WORKS OF ART IN RAVENNA: MASTERPIECES YOU SHOULDN’T MISS
Which are works of art in Ravenna you should know and visit?
Few people know that the city of Ravenna is a real diffused museum and boasts eight monuments declared World Heritage Sites by UNESCO and the Tomb of Dante Alighieri.
In this post you’ll find the list of masterpieces in Ravenna you should visit at least once in your lifetime.
Works of art in Ravenna you shouldn’t miss
THE VAULT OF THE DOME OF THE MAUSOLEUM OF GALLA PLACIDIA
Ravenna was the capital city for three times: the capital city of the Western Roman Empire, of the Ostrogothic Kingdom and of the Byzantine Empire. Thanks to its ancient history and its role as a capital, Ravenna preserves the most beautiful early Christian and Byzantine mosaics.
The most ancient mosaics are housed in the Mausoleum of Galla Placidia, dedicated to the sister of Emperor Honorius, who transferred the capital of the Western Roman Empire from Milan to Ravenna, in 402 AD.
Those who enter this place will be fascinated by the interior decoration of the vault, depicting a starry night sky on the ceiling.
MOSAICS OF THE BASILICA OF SAN VITALE
The Basilica of San Vitale was completed in 548 AD by archbishop Maximian and houses mosaics depicting Emperor Justinian and his wife Theodora, placed facing each other.
In San Vitale mosaics Emperor Justinian, one of the greatest kings of the late ancient age, is depicted dress in purple, surrounded by his court, while handing a donation for the consecration of the church. Just opposite, is the mosaic depicting his wife Theodora with her court ladies-in-waiting.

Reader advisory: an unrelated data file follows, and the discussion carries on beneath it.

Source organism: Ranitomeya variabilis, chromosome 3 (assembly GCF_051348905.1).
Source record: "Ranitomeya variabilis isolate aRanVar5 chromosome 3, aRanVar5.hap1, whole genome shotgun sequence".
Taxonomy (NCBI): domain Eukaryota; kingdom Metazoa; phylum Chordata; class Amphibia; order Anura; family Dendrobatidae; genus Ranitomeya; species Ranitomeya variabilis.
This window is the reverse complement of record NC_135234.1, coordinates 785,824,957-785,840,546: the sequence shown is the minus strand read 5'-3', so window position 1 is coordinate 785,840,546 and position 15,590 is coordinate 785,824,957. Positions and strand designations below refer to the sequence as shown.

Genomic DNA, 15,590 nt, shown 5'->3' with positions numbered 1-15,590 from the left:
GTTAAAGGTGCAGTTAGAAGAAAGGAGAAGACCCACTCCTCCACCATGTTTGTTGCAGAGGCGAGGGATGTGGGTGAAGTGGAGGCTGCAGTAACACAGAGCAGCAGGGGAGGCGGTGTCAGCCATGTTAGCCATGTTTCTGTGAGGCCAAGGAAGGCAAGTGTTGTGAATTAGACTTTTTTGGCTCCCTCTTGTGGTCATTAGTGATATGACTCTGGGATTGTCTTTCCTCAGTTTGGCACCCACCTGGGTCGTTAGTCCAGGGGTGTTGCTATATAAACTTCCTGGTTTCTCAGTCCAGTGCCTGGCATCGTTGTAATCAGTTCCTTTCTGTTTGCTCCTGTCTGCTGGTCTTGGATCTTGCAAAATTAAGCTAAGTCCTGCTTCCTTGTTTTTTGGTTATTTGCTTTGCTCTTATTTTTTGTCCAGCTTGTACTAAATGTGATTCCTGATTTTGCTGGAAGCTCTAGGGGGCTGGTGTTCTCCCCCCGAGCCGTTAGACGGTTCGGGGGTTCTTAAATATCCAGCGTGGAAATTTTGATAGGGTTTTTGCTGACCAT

MOSAICS OF THE BASILICA OF SANT’APOLLINARE IN CLASSE
8 kilometers from Ravenna is the world’s best preserved early Christian basilica: the Basilica of Sant’Apollinare in Classe.
It was built in the 6th century in a place where probably bishop Apollinare was buried, and inside houses the largest ancient mosaic surface that has arrived to the present day.
MAUSOLEUM OF THEODORIC
Theodoric, king of the Ostrogoths and king of Rome, was buried in a mausoleum bearing his name.
It’s a building different from all other buildings in Ravenna, especially because is not decorated with coloured mosaics or majestic elements. In this place, with white and bare walls, only the red tank where Theodoric rested stands out.
The construction technique is amazing. In fact, if inside you look up you’ll see the dome closing the roof made of a single block of stone of 10 metres in diameter.
TOMB OF DANTE ALIGHIERI
Ravenna is the city where Dante Alighieri finished writing the Last Canto of his Divina Commedia (Divine Comedy), the Paradiso (Paradise), and where he spent the last years of his life. Dante, in fact, who was born in Florence in 1265, died in Ravenna in the night between 13 and 14 September 1321 of malaria.
According to historical documents, Dante Alighieri was buried the day after his death, in the sarcophagus where he is still resting, but he was moved to the present tomb during the Napoleonic age.
Those who visit this place will soon notice a 1483 bas-relief by Pietro Lombardo, showing Dante reading at a lectern, while at the foot of the sarcophagus is a bronze garland donated by veterans of WWI.